1. Guðmundur Helgason. "Type U 31". uboat.net. http://www.uboat.net/wwi/types/?type=U+31. Retrieved 26 January 2010. 
  2. Fitzsimons, Bernard, ed. "U-Boats (1905–18)", in The Illustrated Encyclopedia of 20th Century Weapons and Warfare, "(Phoebus Publishing, 1978), Volume 23, p.2534.
  3. Fitzsimons, p.2575; he mistakenly identifies it as 86mm p.2534.
  4. 4.00 4.01 4.02 4.03 4.04 4.05 4.06 4.07 4.08 4.09 4.10 4.11 4.12 4.13 4.14 4.15 4.16 4.17 4.18 4.19 4.20 4.21 4.22 4.23 4.24 4.25 Birch and Clarke. Contribution to the History of German Naval Warfare, 1914-1918. 2: The Fleet in Being. The National Archives, Kew: HW 7/3. http://discovery.nationalarchives.gov.uk/SearchUI/Details?uri=C3159541. 
  5. Pardoe, Blaine (2005). The Cruise of the Sea Eagle: The Amazing True Story of Germany's Gentleman Pirate. Cuilford, CT: The Lyons Press. p. 19. ISBN 1592286941.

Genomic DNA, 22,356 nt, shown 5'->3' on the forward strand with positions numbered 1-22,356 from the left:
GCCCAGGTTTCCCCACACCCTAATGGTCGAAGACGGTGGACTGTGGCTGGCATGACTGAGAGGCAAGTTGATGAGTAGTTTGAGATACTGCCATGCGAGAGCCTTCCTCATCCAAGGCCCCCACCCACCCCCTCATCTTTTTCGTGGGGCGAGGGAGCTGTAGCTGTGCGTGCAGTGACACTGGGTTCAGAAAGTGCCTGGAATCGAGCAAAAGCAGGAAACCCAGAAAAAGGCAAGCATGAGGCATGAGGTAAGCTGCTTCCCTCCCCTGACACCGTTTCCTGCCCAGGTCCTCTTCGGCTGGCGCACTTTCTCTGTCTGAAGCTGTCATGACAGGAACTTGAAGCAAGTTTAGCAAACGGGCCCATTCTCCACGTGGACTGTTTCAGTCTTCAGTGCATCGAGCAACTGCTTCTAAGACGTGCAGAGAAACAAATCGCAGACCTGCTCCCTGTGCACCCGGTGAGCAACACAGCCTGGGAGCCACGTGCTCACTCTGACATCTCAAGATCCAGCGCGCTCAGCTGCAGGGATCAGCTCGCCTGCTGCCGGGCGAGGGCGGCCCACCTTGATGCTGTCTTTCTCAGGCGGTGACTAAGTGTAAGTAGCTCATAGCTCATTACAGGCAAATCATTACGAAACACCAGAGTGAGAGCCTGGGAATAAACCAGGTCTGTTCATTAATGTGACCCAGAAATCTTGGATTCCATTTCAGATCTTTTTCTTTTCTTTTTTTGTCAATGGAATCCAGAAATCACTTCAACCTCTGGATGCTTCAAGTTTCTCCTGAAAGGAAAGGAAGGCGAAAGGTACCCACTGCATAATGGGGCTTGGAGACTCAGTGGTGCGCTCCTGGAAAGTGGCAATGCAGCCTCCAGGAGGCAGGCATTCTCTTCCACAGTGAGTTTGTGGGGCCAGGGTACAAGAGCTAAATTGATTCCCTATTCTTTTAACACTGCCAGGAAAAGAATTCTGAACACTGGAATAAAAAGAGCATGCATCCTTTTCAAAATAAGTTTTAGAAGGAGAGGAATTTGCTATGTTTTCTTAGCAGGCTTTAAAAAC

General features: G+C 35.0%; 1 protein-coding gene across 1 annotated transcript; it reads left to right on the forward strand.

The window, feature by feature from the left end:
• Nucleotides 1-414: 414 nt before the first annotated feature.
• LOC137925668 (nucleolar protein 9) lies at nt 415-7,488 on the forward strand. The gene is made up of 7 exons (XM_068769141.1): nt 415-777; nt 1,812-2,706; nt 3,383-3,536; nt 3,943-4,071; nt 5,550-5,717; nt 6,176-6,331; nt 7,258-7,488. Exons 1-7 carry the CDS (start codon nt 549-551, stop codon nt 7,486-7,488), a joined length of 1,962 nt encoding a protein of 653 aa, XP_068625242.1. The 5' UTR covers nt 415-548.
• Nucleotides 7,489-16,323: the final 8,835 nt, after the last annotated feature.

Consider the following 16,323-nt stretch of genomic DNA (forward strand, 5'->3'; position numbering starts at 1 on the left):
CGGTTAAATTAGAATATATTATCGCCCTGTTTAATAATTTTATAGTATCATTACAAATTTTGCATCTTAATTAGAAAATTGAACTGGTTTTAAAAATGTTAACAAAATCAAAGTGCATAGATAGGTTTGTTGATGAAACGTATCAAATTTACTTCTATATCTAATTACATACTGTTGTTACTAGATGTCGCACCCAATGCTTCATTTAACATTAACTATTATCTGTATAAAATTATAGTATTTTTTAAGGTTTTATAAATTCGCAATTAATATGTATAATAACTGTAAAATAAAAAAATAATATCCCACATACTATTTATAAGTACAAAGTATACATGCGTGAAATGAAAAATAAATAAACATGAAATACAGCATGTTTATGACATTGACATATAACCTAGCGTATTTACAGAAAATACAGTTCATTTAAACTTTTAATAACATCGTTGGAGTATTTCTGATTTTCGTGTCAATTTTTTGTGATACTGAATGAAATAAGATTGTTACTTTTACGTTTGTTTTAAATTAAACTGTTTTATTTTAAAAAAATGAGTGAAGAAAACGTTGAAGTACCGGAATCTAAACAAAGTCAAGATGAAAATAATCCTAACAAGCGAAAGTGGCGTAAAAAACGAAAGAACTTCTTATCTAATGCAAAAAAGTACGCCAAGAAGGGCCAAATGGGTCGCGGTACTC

6. Chatterton, E. Keble (1922). "Chapter II: The Beginning of Success". Q-ships and their story. London: Sidgwick and Jackson, Ltd.. pp. 13–16. ISBN (none). http://babel.hathitrust.org/cgi/pt?id=wu.89100004324. 

Further reading[edit | edit source]

  • Spindler, Arno (1932,1933,1934,1941/1964,1966). Der Handelskrieg mit U-Booten. 5 Vols. Berlin: Mittler & Sohn. Vols. 4+5, dealing with 1917+18, are very hard to find: Guildhall Library, London, has them all, also Vol. 1-3 in an English translation: The submarine war against commerce. 
  • Beesly, Patrick (1982). Room 40: British Naval Intelligence 1914–1918. London: H Hamilton. ISBN 978-0-241-10864-2. 
  • Fitzsimons, Bernard, ed. The Illustrated Encyclopedia of 20th Century Weapons and Warfare, "U-Boats (1905–18), Volume 23, p. 2534. London: Phoebus Publishing, 1978.